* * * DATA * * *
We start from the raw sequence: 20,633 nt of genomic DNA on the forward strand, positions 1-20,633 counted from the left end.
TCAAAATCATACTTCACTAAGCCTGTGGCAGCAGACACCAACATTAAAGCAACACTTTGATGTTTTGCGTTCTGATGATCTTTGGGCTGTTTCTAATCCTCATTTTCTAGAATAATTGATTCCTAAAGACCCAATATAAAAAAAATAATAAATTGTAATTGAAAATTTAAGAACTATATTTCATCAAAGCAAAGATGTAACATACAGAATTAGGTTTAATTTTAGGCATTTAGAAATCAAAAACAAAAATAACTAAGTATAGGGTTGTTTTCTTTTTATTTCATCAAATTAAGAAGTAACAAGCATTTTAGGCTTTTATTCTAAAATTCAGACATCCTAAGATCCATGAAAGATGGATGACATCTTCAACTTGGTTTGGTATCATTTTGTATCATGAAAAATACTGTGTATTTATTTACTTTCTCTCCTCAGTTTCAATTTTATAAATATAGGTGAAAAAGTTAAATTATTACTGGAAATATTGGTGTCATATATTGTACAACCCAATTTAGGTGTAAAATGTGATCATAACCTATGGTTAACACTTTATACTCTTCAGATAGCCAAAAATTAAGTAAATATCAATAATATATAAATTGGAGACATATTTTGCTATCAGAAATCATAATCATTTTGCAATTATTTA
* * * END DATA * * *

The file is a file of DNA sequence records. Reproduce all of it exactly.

We start from the raw sequence: 20,633 nt of genomic DNA on the forward strand, positions 1-20,633 counted from the left end.
TCAAAATCATACTTCACTAAGCCTGTGGCAGCAGACACCAACATTAAAGCAACACTTTGATGTTTTGCGTTCTGATGATCTTTGGGCTGTTTCTAATCCTCATTTTCTAGAATAATTGATTCCTAAAGACCCAATATAAAAAAAATAATAAATTGTAATTGAAAATTTAAGAACTATATTTCATCAAAGCAAAGATGTAACATACAGAATTAGGTTTAATTTTAGGCATTTAGAAATCAAAAACAAAAATAACTAAGTATAGGGTTGTTTTCTTTTTATTTCATCAAATTAAGAAGTAACAAGCATTTTAGGCTTTTATTCTAAAATTCAGACATCCTAAGATCCATGAAAGATGGATGACATCTTCAACTTGGTTTGGTATCATTTTGTATCATGAAAAATACTGTGTATTTATTTACTTTCTCTCCTCAGTTTCAATTTTATAAATATAGGTGAAAAAGTTAAATTATTACTGGAAATATTGGTGTCATATATTGTACAACCCAATTTAGGTGTAAAATGTGATCATAACCTATGGTTAACACTTTATACTCTTCAGATAGCCAAAAATTAAGTAAATATCAATAATATATAAATTGGAGACATATTTTGCTATCAGAAATCATAATCATTTTGCAATTATTTA